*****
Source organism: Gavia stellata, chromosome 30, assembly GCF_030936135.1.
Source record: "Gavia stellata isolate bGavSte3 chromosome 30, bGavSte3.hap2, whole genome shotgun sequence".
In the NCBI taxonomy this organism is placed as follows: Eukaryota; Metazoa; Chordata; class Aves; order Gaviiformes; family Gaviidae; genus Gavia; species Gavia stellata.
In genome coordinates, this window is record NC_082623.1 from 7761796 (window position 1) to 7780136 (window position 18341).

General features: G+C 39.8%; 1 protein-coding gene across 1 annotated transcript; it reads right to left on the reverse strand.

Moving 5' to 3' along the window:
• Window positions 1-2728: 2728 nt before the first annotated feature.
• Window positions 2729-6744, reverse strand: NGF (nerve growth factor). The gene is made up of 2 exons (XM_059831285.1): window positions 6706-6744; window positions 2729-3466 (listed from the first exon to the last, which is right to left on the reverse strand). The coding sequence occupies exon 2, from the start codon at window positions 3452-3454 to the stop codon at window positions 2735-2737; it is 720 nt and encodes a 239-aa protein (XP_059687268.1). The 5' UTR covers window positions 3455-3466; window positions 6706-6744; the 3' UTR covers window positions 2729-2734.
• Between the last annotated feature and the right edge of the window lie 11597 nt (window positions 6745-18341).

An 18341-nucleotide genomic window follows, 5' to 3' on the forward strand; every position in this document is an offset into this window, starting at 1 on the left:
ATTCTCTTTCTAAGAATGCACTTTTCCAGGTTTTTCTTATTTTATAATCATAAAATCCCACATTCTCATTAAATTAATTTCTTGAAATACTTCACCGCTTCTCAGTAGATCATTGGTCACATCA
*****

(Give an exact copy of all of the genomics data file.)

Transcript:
Source organism: Gavia stellata, chromosome 30, assembly GCF_030936135.1.
Source record: "Gavia stellata isolate bGavSte3 chromosome 30, bGavSte3.hap2, whole genome shotgun sequence".
In the NCBI taxonomy this organism is placed as follows: Eukaryota; Metazoa; Chordata; class Aves; order Gaviiformes; family Gaviidae; genus Gavia; species Gavia stellata.
In genome coordinates, this window is record NC_082623.1 from 7761796 (window position 1) to 7780136 (window position 18341).

General features: G+C 39.8%; 1 protein-coding gene across 1 annotated transcript; it reads right to left on the reverse strand.

Moving 5' to 3' along the window:
• Window positions 1-2728: 2728 nt before the first annotated feature.
• Window positions 2729-6744, reverse strand: NGF (nerve growth factor). The gene is made up of 2 exons (XM_059831285.1): window positions 6706-6744; window positions 2729-3466 (listed from the first exon to the last, which is right to left on the reverse strand). The coding sequence occupies exon 2, from the start codon at window positions 3452-3454 to the stop codon at window positions 2735-2737; it is 720 nt and encodes a 239-aa protein (XP_059687268.1). The 5' UTR covers window positions 3455-3466; window positions 6706-6744; the 3' UTR covers window positions 2729-2734.
• Between the last annotated feature and the right edge of the window lie 11597 nt (window positions 6745-18341).

An 18341-nucleotide genomic window follows, 5' to 3' on the forward strand; every position in this document is an offset into this window, starting at 1 on the left:
ATTCTCTTTCTAAGAATGCACTTTTCCAGGTTTTTCTTATTTTATAATCATAAAATCCCACATTCTCATTAAATTAATTTCTTGAAATACTTCACCGCTTCTCAGTAGATCATTGGTCACATCA